The body which represents West End retailers has made public its plans to improve the area by cutting traffic and creating more pedestrian areas.
The exhibition (which is free and runs until the 18th) outlines "innovative and exciting ideas on how the West End could be transformed. It identifies that change is needed to re-assert London’s West End as a world-class shopping and leisure destination," and "indicates the importance of the West End as a destination of choice, not a thoroughfare and highlights the need for a better balance between people and traffic."
All of which is just so much managment speak. So it's over to the FT who are normally pretty good at deciphering this sort of thing.
The proposals for the West End, made public yesterday as part of a week-long consultation process, include cutting the number of bus routes passing through Oxford Street, Bond Street and Regent Street from 24 to two and turning the areas around Marble Arch and Piccadilly Circus into pedestrianised squares.
The New West End Company, which represents West End retailers, also wants to ban general traffic and put more taxi ranks into Oxford Street. The aim is to make the West End a more relaxing and attractive place to shop.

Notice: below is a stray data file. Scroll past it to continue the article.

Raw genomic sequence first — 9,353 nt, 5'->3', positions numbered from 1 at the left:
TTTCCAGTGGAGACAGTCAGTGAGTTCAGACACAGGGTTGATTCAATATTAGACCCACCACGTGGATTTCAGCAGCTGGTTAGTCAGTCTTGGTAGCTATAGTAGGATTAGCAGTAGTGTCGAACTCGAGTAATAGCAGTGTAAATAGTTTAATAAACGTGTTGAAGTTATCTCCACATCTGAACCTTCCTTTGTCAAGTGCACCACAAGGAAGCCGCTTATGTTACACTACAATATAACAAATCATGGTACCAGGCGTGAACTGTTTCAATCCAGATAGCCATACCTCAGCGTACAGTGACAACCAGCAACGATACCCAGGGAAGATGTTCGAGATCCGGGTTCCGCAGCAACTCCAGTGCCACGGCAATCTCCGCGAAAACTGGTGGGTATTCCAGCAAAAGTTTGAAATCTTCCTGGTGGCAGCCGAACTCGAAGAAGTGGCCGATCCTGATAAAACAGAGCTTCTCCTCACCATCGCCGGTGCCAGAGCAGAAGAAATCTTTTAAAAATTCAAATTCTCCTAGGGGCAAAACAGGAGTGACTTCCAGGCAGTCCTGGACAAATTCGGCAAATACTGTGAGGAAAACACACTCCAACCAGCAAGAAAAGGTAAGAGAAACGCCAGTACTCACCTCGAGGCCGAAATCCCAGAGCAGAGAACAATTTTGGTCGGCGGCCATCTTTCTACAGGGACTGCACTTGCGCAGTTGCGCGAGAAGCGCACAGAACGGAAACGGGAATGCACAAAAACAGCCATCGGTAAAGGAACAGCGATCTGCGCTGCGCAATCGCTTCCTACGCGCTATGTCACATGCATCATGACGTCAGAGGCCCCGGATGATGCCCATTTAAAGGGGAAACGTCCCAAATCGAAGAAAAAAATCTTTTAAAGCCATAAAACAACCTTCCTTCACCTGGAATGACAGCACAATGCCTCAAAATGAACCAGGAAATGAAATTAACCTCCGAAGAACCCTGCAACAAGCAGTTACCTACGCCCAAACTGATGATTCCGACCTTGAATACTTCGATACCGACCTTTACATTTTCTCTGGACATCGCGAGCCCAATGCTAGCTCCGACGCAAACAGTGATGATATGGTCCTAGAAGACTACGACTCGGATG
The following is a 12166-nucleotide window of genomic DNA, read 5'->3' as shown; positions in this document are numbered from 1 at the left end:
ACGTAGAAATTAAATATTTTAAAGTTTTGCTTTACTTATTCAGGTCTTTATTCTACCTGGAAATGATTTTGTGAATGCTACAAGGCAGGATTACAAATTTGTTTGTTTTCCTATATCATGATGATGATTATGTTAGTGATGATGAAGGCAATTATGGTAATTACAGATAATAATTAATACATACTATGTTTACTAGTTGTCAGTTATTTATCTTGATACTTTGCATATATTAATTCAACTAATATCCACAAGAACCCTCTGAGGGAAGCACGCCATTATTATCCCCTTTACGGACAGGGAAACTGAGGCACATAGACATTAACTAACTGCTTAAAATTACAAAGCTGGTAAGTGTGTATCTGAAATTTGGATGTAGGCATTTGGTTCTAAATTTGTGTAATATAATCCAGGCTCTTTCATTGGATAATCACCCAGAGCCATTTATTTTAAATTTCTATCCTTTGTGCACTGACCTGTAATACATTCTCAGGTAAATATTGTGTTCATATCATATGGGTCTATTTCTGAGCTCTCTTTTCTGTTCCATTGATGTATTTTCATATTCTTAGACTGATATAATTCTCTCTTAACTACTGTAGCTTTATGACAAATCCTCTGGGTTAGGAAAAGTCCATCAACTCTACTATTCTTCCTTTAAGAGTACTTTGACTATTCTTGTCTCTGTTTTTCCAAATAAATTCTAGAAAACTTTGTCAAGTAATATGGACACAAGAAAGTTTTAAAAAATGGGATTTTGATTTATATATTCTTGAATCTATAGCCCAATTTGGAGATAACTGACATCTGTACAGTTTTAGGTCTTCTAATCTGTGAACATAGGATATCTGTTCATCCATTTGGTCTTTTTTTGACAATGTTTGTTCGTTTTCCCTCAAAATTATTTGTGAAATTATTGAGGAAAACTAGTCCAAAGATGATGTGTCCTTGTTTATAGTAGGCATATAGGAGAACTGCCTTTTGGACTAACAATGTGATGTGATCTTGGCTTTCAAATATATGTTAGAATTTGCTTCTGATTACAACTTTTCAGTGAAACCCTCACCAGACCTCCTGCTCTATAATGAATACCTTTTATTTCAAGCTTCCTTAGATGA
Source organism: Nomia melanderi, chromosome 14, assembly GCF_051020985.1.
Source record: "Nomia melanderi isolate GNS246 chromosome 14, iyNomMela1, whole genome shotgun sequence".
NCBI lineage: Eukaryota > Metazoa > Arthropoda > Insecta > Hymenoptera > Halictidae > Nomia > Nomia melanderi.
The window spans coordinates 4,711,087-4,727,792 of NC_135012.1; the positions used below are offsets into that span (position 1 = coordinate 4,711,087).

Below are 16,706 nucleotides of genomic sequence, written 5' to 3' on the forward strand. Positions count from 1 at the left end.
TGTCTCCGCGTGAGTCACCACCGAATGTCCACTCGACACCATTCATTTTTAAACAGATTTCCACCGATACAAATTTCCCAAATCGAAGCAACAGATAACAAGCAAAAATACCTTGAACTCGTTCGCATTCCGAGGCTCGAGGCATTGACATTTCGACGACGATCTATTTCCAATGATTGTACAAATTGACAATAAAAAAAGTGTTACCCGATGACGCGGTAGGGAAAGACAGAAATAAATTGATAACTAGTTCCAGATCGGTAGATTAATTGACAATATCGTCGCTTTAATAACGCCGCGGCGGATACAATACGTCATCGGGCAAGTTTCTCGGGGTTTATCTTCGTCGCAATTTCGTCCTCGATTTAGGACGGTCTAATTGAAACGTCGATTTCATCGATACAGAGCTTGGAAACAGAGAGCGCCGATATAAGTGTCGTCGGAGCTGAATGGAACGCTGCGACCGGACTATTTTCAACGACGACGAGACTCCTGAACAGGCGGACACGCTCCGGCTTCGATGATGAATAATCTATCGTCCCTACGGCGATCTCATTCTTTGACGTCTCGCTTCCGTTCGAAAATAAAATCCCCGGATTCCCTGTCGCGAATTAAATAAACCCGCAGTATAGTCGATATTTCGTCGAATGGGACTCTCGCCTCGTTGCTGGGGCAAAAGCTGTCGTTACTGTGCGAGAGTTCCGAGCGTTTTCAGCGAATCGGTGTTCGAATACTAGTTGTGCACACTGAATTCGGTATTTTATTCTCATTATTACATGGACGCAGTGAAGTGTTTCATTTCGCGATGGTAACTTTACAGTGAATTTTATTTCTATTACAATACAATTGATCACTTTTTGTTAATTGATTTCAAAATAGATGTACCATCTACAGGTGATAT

Just two bus routes through Oxford Circus? That's going to cause a bit of upset in people who've been told they need to start using more public transport. And what does Ken 'buses are the answer to everything' Livingstone have to say about all this?
I am pleased that the West End is receiving the attention it deserves. Its future is critical not only to the capital, but to the whole of the UK economy. This study is a welcome contribution to the debate. We look forward to working with New West End Company to enhance the area and make sure it holds its own with the other premier shopping areas in the world.
Pretty non-commital then. And in fact the Chief Executive of the New West End Company himself doesn't seem too thrilled with his own ideas either: "The aim here is not to present a series of proposals. The suggestions that are on display could happen, but what is really important is that they spark a public debate that leads to something happening; a debate we warmly invite you to take part it. Doing nothing is not an option.”
So they're not proposals...they're suggestions. Now we're confused.